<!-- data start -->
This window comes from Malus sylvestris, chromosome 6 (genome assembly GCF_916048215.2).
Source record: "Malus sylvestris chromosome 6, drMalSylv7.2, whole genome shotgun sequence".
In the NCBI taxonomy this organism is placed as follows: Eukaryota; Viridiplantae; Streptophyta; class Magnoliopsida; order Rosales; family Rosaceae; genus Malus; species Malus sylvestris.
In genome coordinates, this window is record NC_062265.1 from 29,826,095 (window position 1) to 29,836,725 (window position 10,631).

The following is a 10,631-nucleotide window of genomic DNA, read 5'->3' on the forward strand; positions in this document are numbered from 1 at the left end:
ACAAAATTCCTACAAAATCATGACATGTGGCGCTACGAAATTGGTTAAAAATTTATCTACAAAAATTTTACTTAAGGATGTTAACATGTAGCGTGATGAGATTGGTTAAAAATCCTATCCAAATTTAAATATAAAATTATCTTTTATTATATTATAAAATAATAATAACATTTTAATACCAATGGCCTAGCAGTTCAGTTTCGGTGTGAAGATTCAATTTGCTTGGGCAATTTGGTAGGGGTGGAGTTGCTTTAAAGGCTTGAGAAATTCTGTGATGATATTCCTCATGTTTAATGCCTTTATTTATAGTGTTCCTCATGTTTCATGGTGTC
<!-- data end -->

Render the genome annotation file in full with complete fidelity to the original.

This window comes from Malus sylvestris, chromosome 6 (genome assembly GCF_916048215.2).
Source record: "Malus sylvestris chromosome 6, drMalSylv7.2, whole genome shotgun sequence".
In the NCBI taxonomy this organism is placed as follows: Eukaryota; Viridiplantae; Streptophyta; class Magnoliopsida; order Rosales; family Rosaceae; genus Malus; species Malus sylvestris.
In genome coordinates, this window is record NC_062265.1 from 29,826,095 (window position 1) to 29,836,725 (window position 10,631).

The following is a 10,631-nucleotide window of genomic DNA, read 5'->3' on the forward strand; positions in this document are numbered from 1 at the left end:
ACAAAATTCCTACAAAATCATGACATGTGGCGCTACGAAATTGGTTAAAAATTTATCTACAAAAATTTTACTTAAGGATGTTAACATGTAGCGTGATGAGATTGGTTAAAAATCCTATCCAAATTTAAATATAAAATTATCTTTTATTATATTATAAAATAATAATAACATTTTAATACCAATGGCCTAGCAGTTCAGTTTCGGTGTGAAGATTCAATTTGCTTGGGCAATTTGGTAGGGGTGGAGTTGCTTTAAAGGCTTGAGAAATTCTGTGATGATATTCCTCATGTTTAATGCCTTTATTTATAGTGTTCCTCATGTTTCATGGTGTC